At STSA we are always looking at ways to support schools in involving parental engagement. We are now beginning to create a network of practitioners who are involved in working with parents and we are beginning to meet regularly meet to share good practice. If you are interested in joining this group, please email email@example.com. Below is an account of a current research based parental engagement project which looked at the benefits of family learning.
Learning Together – at Charles Dickens Primary School!
Since January 2016, we have been running the Learning Together programme. This is an exciting and effective programme to support both pupils and parents in learning together. The aim of the programme is to provide learning opportunities for both the parent and the pupil to be involved in. Parents have welcomed the opportunity to have time to spend 1:1 time with their child and to learn about strategies that can improve children’s learning. The children have also really enjoyed the sessions and have enjoyed sharing their learning with their parents.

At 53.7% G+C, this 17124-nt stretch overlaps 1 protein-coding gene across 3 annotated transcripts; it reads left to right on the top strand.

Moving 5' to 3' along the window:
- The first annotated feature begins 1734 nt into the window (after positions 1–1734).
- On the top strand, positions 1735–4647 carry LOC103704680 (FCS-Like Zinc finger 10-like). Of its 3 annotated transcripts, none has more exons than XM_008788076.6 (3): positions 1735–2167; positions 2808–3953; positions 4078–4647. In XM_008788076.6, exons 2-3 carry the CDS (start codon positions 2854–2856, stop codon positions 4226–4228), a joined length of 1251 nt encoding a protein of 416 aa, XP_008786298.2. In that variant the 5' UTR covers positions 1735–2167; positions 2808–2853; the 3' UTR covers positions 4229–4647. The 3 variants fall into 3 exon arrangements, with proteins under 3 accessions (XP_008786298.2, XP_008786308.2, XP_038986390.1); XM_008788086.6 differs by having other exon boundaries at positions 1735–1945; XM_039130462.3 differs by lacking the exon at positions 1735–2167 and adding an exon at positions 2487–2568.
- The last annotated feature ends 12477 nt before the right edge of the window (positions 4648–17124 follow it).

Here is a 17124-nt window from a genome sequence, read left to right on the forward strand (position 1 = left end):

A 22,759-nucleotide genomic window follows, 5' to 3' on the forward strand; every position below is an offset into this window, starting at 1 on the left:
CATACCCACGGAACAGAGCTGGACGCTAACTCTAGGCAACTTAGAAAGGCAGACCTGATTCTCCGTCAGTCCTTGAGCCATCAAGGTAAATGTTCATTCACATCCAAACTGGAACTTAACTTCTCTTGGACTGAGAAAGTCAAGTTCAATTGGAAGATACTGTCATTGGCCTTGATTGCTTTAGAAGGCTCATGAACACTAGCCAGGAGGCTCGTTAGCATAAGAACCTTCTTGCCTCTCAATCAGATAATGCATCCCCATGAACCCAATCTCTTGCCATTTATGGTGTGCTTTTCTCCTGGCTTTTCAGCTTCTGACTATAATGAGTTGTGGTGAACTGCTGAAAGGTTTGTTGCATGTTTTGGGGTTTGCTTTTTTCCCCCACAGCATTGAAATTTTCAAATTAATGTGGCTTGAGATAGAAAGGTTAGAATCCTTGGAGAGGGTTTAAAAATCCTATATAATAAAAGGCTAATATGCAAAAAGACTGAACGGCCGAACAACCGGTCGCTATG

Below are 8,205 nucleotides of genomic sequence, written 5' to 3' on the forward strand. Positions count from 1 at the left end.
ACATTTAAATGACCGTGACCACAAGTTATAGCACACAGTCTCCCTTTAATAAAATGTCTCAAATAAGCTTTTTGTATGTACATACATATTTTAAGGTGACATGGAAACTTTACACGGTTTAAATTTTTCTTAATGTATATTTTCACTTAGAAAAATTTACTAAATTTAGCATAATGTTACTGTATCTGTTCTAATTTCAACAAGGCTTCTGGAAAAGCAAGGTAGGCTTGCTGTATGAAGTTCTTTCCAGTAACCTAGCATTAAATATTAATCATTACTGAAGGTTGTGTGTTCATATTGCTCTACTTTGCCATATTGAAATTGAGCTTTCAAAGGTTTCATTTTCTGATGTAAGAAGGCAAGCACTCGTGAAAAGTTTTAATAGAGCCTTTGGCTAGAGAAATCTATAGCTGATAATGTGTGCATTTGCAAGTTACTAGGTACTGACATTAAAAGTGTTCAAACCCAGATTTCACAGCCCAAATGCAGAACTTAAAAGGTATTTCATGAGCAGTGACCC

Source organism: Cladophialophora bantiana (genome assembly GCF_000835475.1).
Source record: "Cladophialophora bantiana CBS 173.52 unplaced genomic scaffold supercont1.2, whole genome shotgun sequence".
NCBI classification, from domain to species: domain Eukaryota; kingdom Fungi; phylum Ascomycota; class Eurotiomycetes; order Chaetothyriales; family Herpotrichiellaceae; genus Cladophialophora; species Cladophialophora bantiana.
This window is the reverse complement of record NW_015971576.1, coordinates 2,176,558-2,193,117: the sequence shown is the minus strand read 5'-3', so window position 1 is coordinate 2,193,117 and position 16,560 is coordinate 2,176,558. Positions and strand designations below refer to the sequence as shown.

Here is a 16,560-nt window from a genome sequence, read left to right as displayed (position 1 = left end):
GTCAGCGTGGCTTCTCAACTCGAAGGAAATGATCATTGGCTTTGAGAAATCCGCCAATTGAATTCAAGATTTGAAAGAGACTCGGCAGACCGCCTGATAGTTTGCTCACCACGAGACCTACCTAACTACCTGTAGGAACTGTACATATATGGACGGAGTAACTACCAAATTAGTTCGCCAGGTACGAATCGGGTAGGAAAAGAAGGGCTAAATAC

Here are some examples of sessions that we ran. For our first session we all worked together to create some origami masterpieces. We had lots of fun creating dogs, cats and even penguins! The children really enjoyed themselves and learnt a lot about following origami instructions. It was a challenge as they had to fold the paper carefully and use their reading skills to follow the instructions. Other creative workshops have included decorating mugs, decorating plates and making baskets.
To develop ICT skills Mr Bakas ran a session on the best Apps for Ipads and the children and parents worked together to create animations. We also spent a number of sessions concentrating on puzzles by creating our own jigsaws and wordsearches.
We have also spent a lot of sessions working on cooking skills and many of the parents have led these sessions. We have made pancakes, banana fritters, fruit salad, coconut ice and papaya and avocado smoothies. Cooking is a wonderful way for parents to support children’s learning as it involves many skills. For example, children need to be able to read and write recipes and measure out ingredients.